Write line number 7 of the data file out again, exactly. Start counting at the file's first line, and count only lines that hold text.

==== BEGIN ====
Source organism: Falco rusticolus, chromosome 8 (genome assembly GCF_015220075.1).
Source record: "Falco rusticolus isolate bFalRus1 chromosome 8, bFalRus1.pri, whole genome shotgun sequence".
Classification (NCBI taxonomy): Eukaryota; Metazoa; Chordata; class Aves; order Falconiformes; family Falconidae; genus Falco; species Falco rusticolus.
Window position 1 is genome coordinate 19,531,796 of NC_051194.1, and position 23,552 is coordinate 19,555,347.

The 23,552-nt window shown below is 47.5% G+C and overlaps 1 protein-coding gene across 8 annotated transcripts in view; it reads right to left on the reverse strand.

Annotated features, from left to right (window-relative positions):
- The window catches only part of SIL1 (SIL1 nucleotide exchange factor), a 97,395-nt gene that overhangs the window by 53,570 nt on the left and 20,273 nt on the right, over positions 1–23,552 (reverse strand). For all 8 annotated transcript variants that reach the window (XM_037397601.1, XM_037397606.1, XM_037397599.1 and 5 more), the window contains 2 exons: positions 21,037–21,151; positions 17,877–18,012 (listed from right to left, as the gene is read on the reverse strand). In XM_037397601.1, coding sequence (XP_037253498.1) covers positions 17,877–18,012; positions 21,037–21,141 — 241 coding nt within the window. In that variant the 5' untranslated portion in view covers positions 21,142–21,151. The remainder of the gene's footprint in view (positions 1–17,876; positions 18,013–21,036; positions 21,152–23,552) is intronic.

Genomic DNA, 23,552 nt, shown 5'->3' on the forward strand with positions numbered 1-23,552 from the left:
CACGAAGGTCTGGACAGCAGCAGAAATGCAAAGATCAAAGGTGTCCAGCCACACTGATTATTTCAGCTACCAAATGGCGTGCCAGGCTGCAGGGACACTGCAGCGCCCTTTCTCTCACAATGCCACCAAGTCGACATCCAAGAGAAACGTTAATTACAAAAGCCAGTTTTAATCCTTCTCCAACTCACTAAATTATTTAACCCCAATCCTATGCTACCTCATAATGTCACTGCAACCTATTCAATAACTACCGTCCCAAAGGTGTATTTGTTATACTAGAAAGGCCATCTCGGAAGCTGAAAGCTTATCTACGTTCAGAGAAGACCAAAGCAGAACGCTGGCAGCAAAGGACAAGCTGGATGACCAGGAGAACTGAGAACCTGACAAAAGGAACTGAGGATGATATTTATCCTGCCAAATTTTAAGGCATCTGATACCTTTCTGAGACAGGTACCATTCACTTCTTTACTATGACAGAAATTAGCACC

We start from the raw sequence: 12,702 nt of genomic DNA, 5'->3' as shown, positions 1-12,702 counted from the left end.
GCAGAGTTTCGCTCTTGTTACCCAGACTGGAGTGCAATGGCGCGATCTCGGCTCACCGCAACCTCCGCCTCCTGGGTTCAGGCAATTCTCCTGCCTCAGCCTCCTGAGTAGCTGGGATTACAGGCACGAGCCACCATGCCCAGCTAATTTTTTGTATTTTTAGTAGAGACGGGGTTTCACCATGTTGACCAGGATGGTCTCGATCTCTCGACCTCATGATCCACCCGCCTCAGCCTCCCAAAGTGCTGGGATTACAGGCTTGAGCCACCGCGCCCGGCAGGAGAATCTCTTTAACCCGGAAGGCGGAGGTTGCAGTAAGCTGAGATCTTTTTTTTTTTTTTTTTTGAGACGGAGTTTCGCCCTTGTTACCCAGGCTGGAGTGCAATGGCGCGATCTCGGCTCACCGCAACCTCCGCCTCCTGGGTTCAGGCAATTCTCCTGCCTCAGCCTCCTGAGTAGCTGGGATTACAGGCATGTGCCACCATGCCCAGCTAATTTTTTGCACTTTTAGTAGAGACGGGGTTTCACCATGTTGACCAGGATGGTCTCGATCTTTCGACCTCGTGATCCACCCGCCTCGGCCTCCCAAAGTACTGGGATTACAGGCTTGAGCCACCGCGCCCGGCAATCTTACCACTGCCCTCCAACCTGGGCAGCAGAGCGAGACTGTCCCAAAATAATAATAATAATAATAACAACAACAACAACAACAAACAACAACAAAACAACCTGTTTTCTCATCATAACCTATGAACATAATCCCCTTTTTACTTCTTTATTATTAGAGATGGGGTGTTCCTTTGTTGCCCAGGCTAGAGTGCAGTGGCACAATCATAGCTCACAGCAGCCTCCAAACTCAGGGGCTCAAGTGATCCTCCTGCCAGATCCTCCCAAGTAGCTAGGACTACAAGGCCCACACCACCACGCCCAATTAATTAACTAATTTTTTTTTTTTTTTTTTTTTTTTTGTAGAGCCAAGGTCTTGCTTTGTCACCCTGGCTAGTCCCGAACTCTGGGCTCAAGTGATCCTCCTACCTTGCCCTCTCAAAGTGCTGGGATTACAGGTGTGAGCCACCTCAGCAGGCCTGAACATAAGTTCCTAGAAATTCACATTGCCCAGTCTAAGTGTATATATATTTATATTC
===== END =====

- The window catches only part of SIL1 (SIL1 nucleotide exchange factor), a 97,395-nt gene that overhangs the window by 53,570 nt on the left and 20,273 nt on the right, over positions 1–23,552 (reverse strand). For all 8 annotated transcript variants that reach the window (XM_037397601.1, XM_037397606.1, XM_037397599.1 and 5 more), the window contains 2 exons: positions 21,037–21,151; positions 17,877–18,012 (listed from right to left, as the gene is read on the reverse strand). In XM_037397601.1, coding sequence (XP_037253498.1) covers positions 17,877–18,012; positions 21,037–21,141 — 241 coding nt within the window. In that variant the 5' untranslated portion in view covers positions 21,142–21,151. The remainder of the gene's footprint in view (positions 1–17,876; positions 18,013–21,036; positions 21,152–23,552) is intronic.